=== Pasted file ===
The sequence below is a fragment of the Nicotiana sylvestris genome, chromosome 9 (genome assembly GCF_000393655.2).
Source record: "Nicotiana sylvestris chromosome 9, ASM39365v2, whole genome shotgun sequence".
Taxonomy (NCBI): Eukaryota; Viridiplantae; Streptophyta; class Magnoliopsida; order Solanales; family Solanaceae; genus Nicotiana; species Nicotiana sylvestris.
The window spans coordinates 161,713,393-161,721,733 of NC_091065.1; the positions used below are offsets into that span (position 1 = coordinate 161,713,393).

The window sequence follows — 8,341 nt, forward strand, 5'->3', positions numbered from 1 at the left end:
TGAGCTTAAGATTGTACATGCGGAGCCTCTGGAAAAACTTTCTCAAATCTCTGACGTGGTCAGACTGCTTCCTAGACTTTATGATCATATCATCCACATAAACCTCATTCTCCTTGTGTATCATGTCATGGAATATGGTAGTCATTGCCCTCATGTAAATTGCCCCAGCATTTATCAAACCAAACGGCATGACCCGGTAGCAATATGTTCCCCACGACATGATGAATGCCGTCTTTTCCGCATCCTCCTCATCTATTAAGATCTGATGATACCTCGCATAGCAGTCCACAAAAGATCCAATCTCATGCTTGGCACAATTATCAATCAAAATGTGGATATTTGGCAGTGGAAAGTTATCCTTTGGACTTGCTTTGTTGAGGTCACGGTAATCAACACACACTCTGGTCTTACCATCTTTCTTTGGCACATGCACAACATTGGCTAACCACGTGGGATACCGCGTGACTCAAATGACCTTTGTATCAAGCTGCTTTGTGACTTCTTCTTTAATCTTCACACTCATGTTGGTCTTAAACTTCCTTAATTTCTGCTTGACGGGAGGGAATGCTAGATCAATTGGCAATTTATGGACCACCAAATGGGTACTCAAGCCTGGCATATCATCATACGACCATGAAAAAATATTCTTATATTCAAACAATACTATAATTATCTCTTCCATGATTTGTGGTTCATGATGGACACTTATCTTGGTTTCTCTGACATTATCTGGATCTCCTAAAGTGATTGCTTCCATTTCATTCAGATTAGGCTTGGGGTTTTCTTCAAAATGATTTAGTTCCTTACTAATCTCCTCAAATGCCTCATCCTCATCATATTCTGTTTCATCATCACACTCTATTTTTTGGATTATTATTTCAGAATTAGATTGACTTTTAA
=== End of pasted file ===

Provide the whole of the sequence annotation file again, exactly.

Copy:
The sequence below is a fragment of the Nicotiana sylvestris genome, chromosome 9 (genome assembly GCF_000393655.2).
Source record: "Nicotiana sylvestris chromosome 9, ASM39365v2, whole genome shotgun sequence".
Taxonomy (NCBI): Eukaryota; Viridiplantae; Streptophyta; class Magnoliopsida; order Solanales; family Solanaceae; genus Nicotiana; species Nicotiana sylvestris.
The window spans coordinates 161,713,393-161,721,733 of NC_091065.1; the positions used below are offsets into that span (position 1 = coordinate 161,713,393).

The window sequence follows — 8,341 nt, forward strand, 5'->3', positions numbered from 1 at the left end:
TGAGCTTAAGATTGTACATGCGGAGCCTCTGGAAAAACTTTCTCAAATCTCTGACGTGGTCAGACTGCTTCCTAGACTTTATGATCATATCATCCACATAAACCTCATTCTCCTTGTGTATCATGTCATGGAATATGGTAGTCATTGCCCTCATGTAAATTGCCCCAGCATTTATCAAACCAAACGGCATGACCCGGTAGCAATATGTTCCCCACGACATGATGAATGCCGTCTTTTCCGCATCCTCCTCATCTATTAAGATCTGATGATACCTCGCATAGCAGTCCACAAAAGATCCAATCTCATGCTTGGCACAATTATCAATCAAAATGTGGATATTTGGCAGTGGAAAGTTATCCTTTGGACTTGCTTTGTTGAGGTCACGGTAATCAACACACACTCTGGTCTTACCATCTTTCTTTGGCACATGCACAACATTGGCTAACCACGTGGGATACCGCGTGACTCAAATGACCTTTGTATCAAGCTGCTTTGTGACTTCTTCTTTAATCTTCACACTCATGTTGGTCTTAAACTTCCTTAATTTCTGCTTGACGGGAGGGAATGCTAGATCAATTGGCAATTTATGGACCACCAAATGGGTACTCAAGCCTGGCATATCATCATACGACCATGAAAAAATATTCTTATATTCAAACAATACTATAATTATCTCTTCCATGATTTGTGGTTCATGATGGACACTTATCTTGGTTTCTCTGACATTATCTGGATCTCCTAAAGTGATTGCTTCCATTTCATTCAGATTAGGCTTGGGGTTTTCTTCAAAATGATTTAGTTCCTTACTAATCTCCTCAAATGCCTCATCCTCATCATATTCTGTTTCATCATCACACTCTATTTTTTGGATTATTATTTCAGAATTAGATTGACTTTTAA